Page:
by Haley Hintze
MGM ONLINE PASSES NEVADA SUITABILITY HEARING
MGM Online became the latest major Nevada casino entity to receive preliminary approval to offer online poker to its residents, passing a Nevada Gaming Commission suitability hearing at the start of November. The formal granting of the license is typically a formality and will likely occur later in November. MGM Online becomes the sixth Vegas-area casino brand to receive tentative approval, joining entities associated with South Point, Golden Nugget, Fertitta/UFC, Boyd Gaming, and ACEP (American Casino & Entertainment Properties, which owns the Stratosphere). Like Boyd, MGM Online has already contracted for software services from bwin.party, assuming the European poker giant is able to pass its own licensing hurdles.
CAESARS SIGNS NETELLER DESCENDANT AS ONLINE PAYMENT SERVICE PROVIDER
Caesars Interactive, awaiting its own suitability hearings before the Nevada Gaming Commission, has announced a deal with UK-based Optimal Payments to provide a suite of gateway services related to online payment processing. Optimal is the current iteration of the online processing firm once known as NETeller, which ran afoul of US banking laws and was targeted by seizures in 2007. NETeller subsequently departed the US market, reorganized its operations and relocated from Canada to the UK, and has also undergone two name changes, first to Neovia, and more recently, in 2011, to Optimal Payments. Optimal still uses the NETeller and NetBanx brand names.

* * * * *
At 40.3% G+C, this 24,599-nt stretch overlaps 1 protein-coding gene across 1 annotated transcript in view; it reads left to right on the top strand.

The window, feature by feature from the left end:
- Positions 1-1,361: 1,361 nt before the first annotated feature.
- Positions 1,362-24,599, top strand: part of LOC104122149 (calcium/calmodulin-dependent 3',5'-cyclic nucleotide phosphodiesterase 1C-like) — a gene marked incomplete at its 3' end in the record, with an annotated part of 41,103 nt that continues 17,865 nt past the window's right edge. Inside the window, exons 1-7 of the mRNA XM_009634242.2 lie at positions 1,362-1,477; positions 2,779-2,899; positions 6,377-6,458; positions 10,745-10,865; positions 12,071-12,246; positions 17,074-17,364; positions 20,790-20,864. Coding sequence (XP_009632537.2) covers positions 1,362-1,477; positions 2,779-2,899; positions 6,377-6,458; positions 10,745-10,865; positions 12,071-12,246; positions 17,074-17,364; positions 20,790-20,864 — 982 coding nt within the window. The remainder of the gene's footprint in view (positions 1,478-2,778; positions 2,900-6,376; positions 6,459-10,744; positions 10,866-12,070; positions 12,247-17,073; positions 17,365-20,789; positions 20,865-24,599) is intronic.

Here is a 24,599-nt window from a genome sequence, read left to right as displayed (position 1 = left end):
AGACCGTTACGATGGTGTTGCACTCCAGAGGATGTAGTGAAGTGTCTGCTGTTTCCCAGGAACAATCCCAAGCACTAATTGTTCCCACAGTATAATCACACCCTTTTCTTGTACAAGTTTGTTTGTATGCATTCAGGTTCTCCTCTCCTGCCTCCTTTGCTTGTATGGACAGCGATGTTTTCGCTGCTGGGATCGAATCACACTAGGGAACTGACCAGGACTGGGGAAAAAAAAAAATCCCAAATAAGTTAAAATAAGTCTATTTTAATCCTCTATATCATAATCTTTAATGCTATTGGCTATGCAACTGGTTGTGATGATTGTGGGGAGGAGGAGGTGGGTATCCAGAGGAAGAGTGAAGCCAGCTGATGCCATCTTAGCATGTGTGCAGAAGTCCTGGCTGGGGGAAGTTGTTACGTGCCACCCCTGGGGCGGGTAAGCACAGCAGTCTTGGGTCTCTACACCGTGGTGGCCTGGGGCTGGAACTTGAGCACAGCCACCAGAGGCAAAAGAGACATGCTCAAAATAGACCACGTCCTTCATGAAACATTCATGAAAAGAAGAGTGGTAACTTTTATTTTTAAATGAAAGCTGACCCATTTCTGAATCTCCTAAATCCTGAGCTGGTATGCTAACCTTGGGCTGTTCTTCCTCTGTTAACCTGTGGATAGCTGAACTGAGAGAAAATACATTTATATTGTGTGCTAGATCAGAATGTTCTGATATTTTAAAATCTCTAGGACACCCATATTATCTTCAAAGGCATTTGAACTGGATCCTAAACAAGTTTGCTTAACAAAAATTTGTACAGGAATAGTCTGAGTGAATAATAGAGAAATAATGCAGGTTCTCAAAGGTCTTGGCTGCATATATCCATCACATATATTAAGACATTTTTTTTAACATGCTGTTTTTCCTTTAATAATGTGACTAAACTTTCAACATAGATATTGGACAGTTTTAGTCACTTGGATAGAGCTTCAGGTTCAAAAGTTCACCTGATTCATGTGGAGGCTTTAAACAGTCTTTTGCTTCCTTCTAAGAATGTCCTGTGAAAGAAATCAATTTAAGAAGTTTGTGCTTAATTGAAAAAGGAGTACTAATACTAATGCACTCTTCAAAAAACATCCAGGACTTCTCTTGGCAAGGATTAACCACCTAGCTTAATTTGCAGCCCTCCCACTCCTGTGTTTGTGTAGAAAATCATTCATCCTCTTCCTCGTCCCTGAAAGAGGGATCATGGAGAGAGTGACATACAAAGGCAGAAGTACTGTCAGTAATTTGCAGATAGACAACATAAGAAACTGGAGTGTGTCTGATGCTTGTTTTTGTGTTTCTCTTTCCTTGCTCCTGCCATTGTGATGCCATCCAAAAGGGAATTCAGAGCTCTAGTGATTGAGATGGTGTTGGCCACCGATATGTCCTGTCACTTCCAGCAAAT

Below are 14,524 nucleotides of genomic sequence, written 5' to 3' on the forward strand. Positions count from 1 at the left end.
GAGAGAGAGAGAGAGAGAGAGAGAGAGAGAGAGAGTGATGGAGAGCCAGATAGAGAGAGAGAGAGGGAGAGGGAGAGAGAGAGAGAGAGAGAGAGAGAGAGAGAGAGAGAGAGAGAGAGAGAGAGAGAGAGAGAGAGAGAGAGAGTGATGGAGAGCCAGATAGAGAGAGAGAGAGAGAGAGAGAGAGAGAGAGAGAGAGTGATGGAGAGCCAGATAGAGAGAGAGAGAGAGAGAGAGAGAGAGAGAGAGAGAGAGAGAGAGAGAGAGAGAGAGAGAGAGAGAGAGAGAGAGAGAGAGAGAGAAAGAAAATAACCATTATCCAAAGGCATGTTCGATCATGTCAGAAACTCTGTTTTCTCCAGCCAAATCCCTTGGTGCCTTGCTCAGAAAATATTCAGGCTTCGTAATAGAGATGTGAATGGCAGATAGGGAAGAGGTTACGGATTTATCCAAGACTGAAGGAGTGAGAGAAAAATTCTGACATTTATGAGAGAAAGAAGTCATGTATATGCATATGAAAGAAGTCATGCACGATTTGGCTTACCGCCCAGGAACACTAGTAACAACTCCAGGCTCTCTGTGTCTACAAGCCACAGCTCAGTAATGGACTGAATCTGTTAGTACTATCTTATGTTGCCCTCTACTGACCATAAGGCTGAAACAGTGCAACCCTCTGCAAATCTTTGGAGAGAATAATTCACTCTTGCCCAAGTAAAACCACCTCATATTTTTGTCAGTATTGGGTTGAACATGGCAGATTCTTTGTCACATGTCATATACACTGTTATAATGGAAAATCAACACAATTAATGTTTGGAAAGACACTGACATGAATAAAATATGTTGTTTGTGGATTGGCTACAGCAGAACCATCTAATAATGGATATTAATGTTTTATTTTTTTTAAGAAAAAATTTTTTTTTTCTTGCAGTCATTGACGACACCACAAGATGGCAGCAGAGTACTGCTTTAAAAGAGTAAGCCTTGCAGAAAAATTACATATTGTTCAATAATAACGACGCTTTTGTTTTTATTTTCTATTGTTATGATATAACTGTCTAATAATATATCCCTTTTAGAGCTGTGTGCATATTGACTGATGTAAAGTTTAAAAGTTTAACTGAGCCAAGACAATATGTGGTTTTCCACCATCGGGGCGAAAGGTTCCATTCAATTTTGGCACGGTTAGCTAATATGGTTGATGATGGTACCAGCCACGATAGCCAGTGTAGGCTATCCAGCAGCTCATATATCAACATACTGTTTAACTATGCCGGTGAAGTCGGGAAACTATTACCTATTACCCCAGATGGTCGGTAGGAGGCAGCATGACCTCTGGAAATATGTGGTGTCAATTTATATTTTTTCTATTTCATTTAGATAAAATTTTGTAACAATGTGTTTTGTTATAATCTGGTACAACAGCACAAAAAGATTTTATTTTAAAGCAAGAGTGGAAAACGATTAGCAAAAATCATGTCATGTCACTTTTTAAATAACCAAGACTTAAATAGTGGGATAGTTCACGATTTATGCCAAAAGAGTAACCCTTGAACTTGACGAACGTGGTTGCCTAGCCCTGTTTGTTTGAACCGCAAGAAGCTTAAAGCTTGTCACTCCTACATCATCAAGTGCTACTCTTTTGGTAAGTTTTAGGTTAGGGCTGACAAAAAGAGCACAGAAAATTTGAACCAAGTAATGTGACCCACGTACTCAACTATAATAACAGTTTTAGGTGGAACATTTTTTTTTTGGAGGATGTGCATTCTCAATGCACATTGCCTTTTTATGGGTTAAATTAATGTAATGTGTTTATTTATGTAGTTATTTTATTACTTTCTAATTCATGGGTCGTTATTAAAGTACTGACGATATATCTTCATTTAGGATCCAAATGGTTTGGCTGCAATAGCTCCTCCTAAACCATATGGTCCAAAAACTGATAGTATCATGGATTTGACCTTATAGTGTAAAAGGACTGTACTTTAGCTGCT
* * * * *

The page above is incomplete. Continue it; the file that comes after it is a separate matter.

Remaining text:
US-LESS FULL TILT REOPENS
Online poker players outside the United States were reunited with a familiar brand on November 6th when Full Tilt Poker, now owned by former chief rival PokerStars, opened its doors. The original FTP collapsed in the wake of the Black Friday indictments, when a shortfall of more than $300 million in unsegregated player deposits was revealed. The new Full Tilt immediately jumped to the No. 2 spot in worldwide traffic, buoyed by the return of more than $184 million to those rest-of-world players. In addition to the United States, players from a handful of other countries, including France, Spain, and Belgium, are no longer able to play on the new Full Tilt.
NEW YORK NUN SWIPES $128,000, GAMBLES IT AWAY
A nun in northern New York State was charged with stealing roughly $128,000 from two rural Orleans County (NY) churches, which she then gambled away on casino visits. Sister Mary Ann Rapp faced felony grand larceny charges after allegedly misappropriating the funds from small churches in Holley and Kendall, roughly midway between Buffalo and Rochester. Buffalo Diocese officials referred the matter to Orleans County law enforcement after discovering the theft of parishioners’ contributions. Rapp, aged “about 50,” had previously received unspecified treatment for a gambling addiction, according to local reports.
MASSACHUSETTS, KENTUCKY OFFICIALS SLAM REID-KYL
In separate communications to Congressional leaders, Massachusetts State Treasurer Steven Grossman and Kentucky Lottery President Arthur L. Gleason, Jr. expressed strong opposition to the proposed Reid-Kyl online-poker legislation asserted to be under consideration in Congress’s current lame-duck session. Grossman and Gleason, citing states’ rights concerns over gambling matters, joined the National Governors association in panning the proposed measure. The Reid-Kyl bill’s prospects were slightly buoyed when Republican Senator Dean Heller (NV), a bill supporter, narrowly topped Democratic challenger Shelley Berkley in a fierce Election Day battle. Heller had previously promised bill co-author Harry Reid 10 to 15 Republican votes in support of the measure, though the bill’s prospects remain uncertain. Reid-Kyl was also listed in a The Hill piece as one of 25 topics to receive lame-duck consideration.
Veteran poker-industry writer/editor Haley Hintze is the author of an upcoming book on the Absolute Poker and UltimateBet online cheating scandals, to be released later this year.